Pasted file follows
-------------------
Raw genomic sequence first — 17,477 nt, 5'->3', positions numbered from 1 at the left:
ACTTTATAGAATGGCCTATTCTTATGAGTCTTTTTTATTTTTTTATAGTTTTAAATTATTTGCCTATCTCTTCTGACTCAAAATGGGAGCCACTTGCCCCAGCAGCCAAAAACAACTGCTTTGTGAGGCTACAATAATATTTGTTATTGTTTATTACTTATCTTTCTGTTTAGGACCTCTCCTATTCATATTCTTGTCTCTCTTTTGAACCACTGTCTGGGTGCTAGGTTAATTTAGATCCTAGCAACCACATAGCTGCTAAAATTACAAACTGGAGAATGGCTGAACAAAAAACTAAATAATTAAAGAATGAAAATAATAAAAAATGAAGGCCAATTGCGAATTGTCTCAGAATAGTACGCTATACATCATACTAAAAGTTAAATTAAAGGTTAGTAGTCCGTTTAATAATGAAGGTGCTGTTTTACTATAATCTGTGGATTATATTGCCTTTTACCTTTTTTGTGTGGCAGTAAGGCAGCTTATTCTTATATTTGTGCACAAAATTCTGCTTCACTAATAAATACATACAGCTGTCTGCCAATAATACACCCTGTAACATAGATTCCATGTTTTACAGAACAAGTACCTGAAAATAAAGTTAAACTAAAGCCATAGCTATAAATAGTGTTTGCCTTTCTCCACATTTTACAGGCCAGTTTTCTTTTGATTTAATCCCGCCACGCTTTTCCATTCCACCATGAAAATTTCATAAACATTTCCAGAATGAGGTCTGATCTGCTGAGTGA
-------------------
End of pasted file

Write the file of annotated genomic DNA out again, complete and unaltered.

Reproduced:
Raw genomic sequence first — 17,477 nt, 5'->3', positions numbered from 1 at the left:
ACTTTATAGAATGGCCTATTCTTATGAGTCTTTTTTATTTTTTTATAGTTTTAAATTATTTGCCTATCTCTTCTGACTCAAAATGGGAGCCACTTGCCCCAGCAGCCAAAAACAACTGCTTTGTGAGGCTACAATAATATTTGTTATTGTTTATTACTTATCTTTCTGTTTAGGACCTCTCCTATTCATATTCTTGTCTCTCTTTTGAACCACTGTCTGGGTGCTAGGTTAATTTAGATCCTAGCAACCACATAGCTGCTAAAATTACAAACTGGAGAATGGCTGAACAAAAAACTAAATAATTAAAGAATGAAAATAATAAAAAATGAAGGCCAATTGCGAATTGTCTCAGAATAGTACGCTATACATCATACTAAAAGTTAAATTAAAGGTTAGTAGTCCGTTTAATAATGAAGGTGCTGTTTTACTATAATCTGTGGATTATATTGCCTTTTACCTTTTTTGTGTGGCAGTAAGGCAGCTTATTCTTATATTTGTGCACAAAATTCTGCTTCACTAATAAATACATACAGCTGTCTGCCAATAATACACCCTGTAACATAGATTCCATGTTTTACAGAACAAGTACCTGAAAATAAAGTTAAACTAAAGCCATAGCTATAAATAGTGTTTGCCTTTCTCCACATTTTACAGGCCAGTTTTCTTTTGATTTAATCCCGCCACGCTTTTCCATTCCACCATGAAAATTTCATAAACATTTCCAGAATGAGGTCTGATCTGCTGAGTGA